Downrigga

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I don't want any, thank you. Right now, my fuel supplier says it is not part of what I'm getting. They are really f'n up the whole diesel thing with urea injection, low sulfur diesel and french fry fluid. I don't think I would buy a new diesel truck. Less problems with a gasser. Until then I will nurse my dodge 6bta along and hopefully you can bury me in it.
That 6bta will outlast the chassis 3 times over. Hard to kill that motor. Urea knocks down the particulate matter and the oxides. It is a much better solution than having the burner and regeneration issues that started in 07 and continued until 12 or 13. The prices of used trucks between those years is cheap for a reason. I think a lot of people associate ethanol with biofuel and they are very different. As long as you are not getting your biodiesel from a guy running around picking up restaurant grease, you wont know the difference except the fuel will burn cleaner and have a higher cetane. We have tons of customers running b 20 and they would never know without looking at the bol. 5 years ago no one wanted it, now it's everywhere.
 

goin4broke

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Question for you downrigga,

So if a pure vegetable oil is used at my local KFC to make the extra crispy chicken, is that oil now comprimised with animal fats. And how would you be able to tell what the difference is. If the same guy/company doing the collecting may be combining french fry and oinion ring oil in the same vat as the stuff that came from the chicken place?
 

Dr. Chip

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This is very interesting and highly informative.
In NYC we have had 2% bioD for home/building heating since 2012 I think (not certain) and the NY Metro counties are moving to it by state mandate as of July 1
Downrigga, do you know if this blending also applies to the Marine fuel we get?
 

Downrigga

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Question for you downrigga,

So if a pure vegetable oil is used at my local KFC to make the extra crispy chicken, is that oil now comprimised with animal fats. And how would you be able to tell what the difference is. If the same guy/company doing the collecting may be combining french fry and oinion ring oil in the same vat as the stuff that came from the chicken place?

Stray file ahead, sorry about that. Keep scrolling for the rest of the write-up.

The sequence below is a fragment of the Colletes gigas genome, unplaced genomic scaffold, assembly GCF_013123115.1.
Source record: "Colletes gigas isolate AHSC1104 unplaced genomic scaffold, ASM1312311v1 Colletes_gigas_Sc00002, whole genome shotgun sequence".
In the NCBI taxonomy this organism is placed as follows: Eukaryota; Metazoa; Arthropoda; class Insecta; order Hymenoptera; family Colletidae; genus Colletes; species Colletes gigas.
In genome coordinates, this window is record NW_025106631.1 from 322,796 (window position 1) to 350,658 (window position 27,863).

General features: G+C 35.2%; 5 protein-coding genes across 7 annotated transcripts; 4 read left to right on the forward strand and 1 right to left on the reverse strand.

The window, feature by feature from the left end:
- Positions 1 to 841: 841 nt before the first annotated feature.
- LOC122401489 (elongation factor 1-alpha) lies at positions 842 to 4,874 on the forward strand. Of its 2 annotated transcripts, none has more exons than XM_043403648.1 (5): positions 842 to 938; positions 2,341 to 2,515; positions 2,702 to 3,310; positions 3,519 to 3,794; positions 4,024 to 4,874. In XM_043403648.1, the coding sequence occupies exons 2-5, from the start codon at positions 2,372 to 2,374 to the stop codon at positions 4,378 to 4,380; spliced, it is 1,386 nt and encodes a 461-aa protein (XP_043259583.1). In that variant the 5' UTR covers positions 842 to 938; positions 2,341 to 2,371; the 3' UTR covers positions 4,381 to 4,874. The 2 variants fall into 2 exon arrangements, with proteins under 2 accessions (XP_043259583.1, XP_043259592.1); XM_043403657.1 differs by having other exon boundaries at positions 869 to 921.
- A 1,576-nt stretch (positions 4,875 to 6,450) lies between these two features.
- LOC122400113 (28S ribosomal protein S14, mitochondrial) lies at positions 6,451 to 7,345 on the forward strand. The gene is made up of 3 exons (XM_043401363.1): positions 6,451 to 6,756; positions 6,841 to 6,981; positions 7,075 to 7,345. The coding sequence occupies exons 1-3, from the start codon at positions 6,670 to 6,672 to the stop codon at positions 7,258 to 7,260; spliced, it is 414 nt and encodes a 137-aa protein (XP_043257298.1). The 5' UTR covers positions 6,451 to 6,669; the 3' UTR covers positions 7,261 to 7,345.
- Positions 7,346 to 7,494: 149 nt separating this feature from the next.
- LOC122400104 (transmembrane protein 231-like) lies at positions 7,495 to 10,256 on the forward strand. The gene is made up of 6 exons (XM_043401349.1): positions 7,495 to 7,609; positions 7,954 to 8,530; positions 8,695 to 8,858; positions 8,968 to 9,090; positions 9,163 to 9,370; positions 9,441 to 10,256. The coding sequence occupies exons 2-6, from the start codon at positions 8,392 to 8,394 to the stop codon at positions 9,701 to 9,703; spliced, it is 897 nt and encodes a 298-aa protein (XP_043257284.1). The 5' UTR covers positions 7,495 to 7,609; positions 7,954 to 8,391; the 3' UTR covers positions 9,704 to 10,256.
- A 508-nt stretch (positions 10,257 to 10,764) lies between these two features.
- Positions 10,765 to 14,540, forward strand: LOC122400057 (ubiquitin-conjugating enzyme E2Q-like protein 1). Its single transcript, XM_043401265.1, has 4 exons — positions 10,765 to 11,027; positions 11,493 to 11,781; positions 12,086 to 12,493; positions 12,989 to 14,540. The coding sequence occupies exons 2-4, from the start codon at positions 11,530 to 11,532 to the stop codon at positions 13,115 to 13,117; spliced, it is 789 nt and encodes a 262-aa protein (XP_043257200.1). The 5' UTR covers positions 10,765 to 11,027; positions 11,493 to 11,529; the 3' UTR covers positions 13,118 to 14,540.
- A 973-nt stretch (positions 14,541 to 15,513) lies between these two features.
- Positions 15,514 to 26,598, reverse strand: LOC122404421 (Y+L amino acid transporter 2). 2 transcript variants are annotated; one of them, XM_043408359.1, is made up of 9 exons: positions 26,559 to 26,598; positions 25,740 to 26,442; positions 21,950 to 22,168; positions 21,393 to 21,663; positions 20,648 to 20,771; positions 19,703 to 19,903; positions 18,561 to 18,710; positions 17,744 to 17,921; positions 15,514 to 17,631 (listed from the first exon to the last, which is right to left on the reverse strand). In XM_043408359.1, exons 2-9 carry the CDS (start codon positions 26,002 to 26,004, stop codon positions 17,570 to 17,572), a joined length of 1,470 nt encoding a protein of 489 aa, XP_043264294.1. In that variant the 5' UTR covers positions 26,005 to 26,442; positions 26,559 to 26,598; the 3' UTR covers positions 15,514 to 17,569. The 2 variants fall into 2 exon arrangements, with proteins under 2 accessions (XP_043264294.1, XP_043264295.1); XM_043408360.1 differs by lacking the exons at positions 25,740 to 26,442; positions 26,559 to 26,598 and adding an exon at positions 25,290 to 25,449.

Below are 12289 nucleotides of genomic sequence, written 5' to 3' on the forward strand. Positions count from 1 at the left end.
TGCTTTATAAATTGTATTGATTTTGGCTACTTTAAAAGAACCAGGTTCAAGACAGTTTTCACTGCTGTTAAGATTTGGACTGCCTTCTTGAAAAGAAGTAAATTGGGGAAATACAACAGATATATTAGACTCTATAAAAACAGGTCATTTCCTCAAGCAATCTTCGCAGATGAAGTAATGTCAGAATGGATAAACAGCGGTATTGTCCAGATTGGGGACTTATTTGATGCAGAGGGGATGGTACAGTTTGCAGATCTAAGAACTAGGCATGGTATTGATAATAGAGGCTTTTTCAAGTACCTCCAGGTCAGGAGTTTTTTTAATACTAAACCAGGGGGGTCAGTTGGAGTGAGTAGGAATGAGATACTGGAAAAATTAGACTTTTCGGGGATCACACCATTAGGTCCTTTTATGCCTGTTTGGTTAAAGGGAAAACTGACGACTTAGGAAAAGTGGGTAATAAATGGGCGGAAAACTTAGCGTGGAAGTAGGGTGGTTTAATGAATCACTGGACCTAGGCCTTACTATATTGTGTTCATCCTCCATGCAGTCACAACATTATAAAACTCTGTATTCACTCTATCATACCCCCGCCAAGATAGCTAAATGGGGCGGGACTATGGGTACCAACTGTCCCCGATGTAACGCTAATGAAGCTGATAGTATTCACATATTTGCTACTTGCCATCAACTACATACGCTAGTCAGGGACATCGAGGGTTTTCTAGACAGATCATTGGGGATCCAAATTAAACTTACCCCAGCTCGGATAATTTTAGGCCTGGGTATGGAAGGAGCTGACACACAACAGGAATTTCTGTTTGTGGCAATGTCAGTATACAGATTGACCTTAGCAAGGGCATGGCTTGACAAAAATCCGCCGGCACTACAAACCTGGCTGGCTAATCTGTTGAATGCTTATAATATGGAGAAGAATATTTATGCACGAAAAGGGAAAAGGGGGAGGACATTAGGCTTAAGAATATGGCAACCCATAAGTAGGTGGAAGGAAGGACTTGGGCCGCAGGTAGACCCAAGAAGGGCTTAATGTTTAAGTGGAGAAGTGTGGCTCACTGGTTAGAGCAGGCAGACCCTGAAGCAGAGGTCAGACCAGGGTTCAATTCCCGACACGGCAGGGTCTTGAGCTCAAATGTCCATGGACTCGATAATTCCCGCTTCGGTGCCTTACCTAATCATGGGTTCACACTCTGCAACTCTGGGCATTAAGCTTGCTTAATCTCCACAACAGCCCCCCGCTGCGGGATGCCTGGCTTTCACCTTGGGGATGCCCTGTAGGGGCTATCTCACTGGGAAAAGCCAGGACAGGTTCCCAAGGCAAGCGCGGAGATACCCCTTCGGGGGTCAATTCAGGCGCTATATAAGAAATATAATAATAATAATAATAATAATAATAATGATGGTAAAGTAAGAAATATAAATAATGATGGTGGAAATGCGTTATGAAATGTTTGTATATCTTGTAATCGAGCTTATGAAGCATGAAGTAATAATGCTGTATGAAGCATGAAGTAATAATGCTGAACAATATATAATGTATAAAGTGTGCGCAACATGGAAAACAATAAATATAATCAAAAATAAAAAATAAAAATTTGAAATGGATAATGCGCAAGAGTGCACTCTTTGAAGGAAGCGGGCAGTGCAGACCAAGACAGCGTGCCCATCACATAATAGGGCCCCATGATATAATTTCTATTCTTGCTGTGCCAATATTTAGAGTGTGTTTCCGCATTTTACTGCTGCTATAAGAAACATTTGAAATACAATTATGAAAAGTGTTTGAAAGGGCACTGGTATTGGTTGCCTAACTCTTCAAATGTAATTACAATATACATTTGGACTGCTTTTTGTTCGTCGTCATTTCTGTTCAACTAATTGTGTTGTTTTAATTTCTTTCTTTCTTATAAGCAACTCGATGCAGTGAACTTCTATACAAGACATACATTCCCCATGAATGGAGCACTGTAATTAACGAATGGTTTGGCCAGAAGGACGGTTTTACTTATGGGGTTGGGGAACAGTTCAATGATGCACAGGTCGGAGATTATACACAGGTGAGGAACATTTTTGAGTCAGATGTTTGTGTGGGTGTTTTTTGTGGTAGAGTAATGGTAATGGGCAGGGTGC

Restaurants have one container for pick up. Everything gets thrown in that container. There is a company in Maine that sells bio. When you call the number the recording says if you are calling for a grease pick up dial 2. It is not BQ 9000 certified bio fuel but plenty of it makes its way into fuel. For us, and many others we avoid these sources. We use sources that provide virgin plant based stock that is shipped from other parts of the world, like Brazil. It has never seen a grill or a frialator. Reason the plant based biofuel is preferred is once splashed blended it will take on the properties of the fuel like the CFPP for example. It has a much better tolerance for cold weather applications. You know what is in the fuel and your not going to smell like Macdonalds when you drive down the street. In the summer time you can run it at very high concentrations. You could never do that with animal stock because at 70 degrees you could stand a stick up in it.
 

LadyMaureen

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I don't want any, thank you. Right now, my fuel supplier says it is not part of what I'm getting. They are really f'n up the whole diesel thing with urea injection, low sulfur diesel and french fry fluid. I don't think I would buy a new diesel truck. Less problems with a gasser. Until then I will nurse my dodge 6bta along and hopefully you can bury me in it.

Amen brother.
 

Downrigga

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This is very interesting and highly informative.
In NYC we have had 2% bioD for home/building heating since 2012 I think (not certain) and the NY Metro counties are moving to it by state mandate as of July 1
Downrigga, do you know if this blending also applies to the Marine fuel we get?
Think about this for a moment. If you pay a 1.30 for B 100 ( which is pure bio used for blending into fuel) and the government says I will give you 1.10 credit back for every gallon you sell you can bet you are going to blend it in every diesel product that is sold. The only reason why there was such a thing as " marine fuel " was to clarify the sulphur content of 500 ppm. Since refiners are now going to produce nothing but ULS diesel the marine fuel will be no different. If you are purchasing fuel that comes from a New England terminal it has a percentage of bio blended into the fuel. Anything that does not have a BOL that says biofuel by law must be blended under 5%.

The incentive for the blending credit is to create an infrastructure to make biofuel the norm. I can tell you it is exploding at a rapid rate. Just yesterday there was a packed meeting in Boston. Retailers are now going to get a 63 cent blending credit. Big business.